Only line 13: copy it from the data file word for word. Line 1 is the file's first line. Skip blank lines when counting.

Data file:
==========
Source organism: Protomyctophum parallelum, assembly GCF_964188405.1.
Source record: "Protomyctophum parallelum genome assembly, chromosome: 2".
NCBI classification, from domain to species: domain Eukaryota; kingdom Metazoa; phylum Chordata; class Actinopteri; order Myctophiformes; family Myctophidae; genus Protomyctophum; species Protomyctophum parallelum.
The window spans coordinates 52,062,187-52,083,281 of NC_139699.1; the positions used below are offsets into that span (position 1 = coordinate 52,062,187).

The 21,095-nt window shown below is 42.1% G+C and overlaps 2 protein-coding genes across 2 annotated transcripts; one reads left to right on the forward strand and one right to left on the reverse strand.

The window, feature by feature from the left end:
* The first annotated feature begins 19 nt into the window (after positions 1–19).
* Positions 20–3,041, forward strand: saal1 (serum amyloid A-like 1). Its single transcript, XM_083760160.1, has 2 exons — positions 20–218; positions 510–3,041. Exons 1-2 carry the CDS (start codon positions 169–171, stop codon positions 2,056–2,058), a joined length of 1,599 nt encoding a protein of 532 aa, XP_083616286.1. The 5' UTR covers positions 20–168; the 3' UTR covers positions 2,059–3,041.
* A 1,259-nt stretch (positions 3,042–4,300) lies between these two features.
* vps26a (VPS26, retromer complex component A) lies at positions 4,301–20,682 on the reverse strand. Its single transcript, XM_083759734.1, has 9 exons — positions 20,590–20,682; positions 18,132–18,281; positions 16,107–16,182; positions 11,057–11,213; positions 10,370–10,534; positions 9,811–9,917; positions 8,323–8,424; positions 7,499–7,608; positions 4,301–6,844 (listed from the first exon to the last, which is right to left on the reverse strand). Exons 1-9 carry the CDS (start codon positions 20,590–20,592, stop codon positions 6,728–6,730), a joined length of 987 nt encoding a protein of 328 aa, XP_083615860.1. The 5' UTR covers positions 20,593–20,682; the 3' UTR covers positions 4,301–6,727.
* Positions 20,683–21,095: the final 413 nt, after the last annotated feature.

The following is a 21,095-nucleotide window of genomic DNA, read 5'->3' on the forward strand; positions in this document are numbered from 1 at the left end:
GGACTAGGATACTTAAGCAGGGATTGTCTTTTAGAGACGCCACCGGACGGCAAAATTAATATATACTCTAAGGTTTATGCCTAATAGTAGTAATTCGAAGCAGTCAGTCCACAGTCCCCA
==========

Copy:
GGACTAGGATACTTAAGCAGGGATTGTCTTTTAGAGACGCCACCGGACGGCAAAATTAATATATACTCTAAGGTTTATGCCTAATAGTAGTAATTCGAAGCAGTCAGTCCACAGTCCCCA